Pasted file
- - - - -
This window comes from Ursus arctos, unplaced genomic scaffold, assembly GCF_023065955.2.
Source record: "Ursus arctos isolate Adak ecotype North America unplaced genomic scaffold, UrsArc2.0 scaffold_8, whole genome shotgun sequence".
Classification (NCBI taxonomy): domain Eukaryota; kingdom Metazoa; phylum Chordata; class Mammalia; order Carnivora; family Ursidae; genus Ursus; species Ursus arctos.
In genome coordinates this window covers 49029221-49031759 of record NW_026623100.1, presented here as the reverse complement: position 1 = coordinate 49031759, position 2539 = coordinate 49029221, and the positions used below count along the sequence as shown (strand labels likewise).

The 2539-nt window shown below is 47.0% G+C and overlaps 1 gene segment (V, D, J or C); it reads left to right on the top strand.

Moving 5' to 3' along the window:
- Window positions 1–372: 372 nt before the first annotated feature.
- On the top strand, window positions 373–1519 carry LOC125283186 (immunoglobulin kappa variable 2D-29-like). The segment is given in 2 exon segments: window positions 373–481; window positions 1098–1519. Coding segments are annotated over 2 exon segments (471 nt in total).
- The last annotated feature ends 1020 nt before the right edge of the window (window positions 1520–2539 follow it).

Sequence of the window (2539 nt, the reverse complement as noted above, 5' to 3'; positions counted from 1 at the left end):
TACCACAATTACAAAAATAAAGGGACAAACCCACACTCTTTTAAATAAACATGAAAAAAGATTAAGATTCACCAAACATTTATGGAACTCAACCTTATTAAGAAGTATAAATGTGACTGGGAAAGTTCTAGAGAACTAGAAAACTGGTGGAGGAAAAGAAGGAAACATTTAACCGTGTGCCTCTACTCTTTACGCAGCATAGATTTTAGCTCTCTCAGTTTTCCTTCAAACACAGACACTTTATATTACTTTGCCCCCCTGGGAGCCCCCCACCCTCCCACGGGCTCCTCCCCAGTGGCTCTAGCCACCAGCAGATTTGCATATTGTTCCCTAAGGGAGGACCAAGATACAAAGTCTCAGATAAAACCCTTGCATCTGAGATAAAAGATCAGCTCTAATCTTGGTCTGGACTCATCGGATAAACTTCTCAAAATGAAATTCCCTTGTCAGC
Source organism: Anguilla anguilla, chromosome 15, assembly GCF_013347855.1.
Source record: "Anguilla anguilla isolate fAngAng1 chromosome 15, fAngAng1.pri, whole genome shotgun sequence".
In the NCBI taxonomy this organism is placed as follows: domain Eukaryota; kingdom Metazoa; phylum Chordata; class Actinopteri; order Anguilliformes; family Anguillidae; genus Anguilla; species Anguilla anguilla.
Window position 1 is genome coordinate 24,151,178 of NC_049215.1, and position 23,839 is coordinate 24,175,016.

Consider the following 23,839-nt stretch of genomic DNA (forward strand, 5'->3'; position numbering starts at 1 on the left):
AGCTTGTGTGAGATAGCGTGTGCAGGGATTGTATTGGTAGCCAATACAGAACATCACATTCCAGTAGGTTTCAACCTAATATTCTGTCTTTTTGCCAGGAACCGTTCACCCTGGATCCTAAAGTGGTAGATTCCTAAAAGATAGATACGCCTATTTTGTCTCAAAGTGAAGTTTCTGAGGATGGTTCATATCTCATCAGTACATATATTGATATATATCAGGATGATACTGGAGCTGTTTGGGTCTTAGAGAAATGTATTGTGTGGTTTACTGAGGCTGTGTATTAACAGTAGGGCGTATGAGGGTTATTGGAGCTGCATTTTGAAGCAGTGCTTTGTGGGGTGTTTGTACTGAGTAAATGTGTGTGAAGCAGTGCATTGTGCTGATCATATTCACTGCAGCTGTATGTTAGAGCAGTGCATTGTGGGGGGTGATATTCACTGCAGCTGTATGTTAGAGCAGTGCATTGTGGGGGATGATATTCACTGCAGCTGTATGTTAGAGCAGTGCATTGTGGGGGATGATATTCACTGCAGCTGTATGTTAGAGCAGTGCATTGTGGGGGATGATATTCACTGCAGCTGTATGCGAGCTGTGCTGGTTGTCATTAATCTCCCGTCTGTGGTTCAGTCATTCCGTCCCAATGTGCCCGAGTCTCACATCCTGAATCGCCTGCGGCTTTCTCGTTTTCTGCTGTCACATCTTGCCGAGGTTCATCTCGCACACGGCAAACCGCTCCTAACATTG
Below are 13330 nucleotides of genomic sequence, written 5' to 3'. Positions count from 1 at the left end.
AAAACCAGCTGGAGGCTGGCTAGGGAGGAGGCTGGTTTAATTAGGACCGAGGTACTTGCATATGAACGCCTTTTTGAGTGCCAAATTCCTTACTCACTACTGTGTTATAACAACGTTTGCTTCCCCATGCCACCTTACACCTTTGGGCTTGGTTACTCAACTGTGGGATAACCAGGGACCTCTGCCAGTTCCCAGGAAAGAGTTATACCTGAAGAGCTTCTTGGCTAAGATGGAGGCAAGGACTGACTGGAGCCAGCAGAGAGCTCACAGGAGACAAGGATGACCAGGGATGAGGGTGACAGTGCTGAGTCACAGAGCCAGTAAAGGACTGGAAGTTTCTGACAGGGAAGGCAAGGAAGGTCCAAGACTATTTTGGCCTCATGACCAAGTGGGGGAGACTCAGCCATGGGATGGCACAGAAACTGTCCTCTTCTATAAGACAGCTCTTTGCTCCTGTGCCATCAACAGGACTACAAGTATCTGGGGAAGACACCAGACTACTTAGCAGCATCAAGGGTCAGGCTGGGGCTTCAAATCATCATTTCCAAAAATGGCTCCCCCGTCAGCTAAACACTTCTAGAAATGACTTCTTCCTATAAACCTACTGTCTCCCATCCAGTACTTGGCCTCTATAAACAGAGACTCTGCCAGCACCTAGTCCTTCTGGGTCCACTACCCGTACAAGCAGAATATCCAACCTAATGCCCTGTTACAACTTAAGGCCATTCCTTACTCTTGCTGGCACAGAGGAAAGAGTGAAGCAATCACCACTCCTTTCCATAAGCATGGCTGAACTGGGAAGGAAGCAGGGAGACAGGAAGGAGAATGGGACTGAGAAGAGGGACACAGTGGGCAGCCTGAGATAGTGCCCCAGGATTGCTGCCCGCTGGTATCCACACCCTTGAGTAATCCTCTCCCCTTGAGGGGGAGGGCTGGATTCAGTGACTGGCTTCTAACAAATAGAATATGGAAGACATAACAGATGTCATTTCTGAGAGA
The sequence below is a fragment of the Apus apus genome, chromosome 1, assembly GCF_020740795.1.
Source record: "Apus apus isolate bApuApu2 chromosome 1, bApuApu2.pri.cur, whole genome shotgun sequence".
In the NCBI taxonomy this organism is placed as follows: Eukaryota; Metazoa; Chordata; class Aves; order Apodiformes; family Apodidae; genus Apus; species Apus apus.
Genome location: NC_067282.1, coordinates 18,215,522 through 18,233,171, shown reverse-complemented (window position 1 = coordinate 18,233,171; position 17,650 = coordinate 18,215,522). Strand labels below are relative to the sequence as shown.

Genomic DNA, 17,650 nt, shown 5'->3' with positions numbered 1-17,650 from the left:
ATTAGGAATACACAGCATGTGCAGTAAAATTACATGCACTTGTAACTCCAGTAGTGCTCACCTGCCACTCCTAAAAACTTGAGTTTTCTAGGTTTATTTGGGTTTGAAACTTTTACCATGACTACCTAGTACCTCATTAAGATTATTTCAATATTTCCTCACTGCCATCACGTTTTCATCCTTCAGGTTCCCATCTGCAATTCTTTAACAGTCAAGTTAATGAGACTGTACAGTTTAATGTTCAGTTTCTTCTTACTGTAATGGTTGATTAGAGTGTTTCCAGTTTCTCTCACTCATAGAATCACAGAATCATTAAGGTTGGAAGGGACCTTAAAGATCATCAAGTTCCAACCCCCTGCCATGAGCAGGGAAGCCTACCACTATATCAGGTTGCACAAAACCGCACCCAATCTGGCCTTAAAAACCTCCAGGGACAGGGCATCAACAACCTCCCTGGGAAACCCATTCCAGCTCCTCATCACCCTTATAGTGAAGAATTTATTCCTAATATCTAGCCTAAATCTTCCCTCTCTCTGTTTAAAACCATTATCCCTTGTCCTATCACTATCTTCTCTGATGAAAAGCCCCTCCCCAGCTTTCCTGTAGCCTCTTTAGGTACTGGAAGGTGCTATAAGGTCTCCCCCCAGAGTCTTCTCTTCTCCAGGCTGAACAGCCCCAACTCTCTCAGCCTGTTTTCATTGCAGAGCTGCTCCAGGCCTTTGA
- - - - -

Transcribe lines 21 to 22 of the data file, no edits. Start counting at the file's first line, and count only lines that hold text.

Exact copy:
Source record: "Apus apus isolate bApuApu2 chromosome 1, bApuApu2.pri.cur, whole genome shotgun sequence".
In the NCBI taxonomy this organism is placed as follows: Eukaryota; Metazoa; Chordata; class Aves; order Apodiformes; family Apodidae; genus Apus; species Apus apus.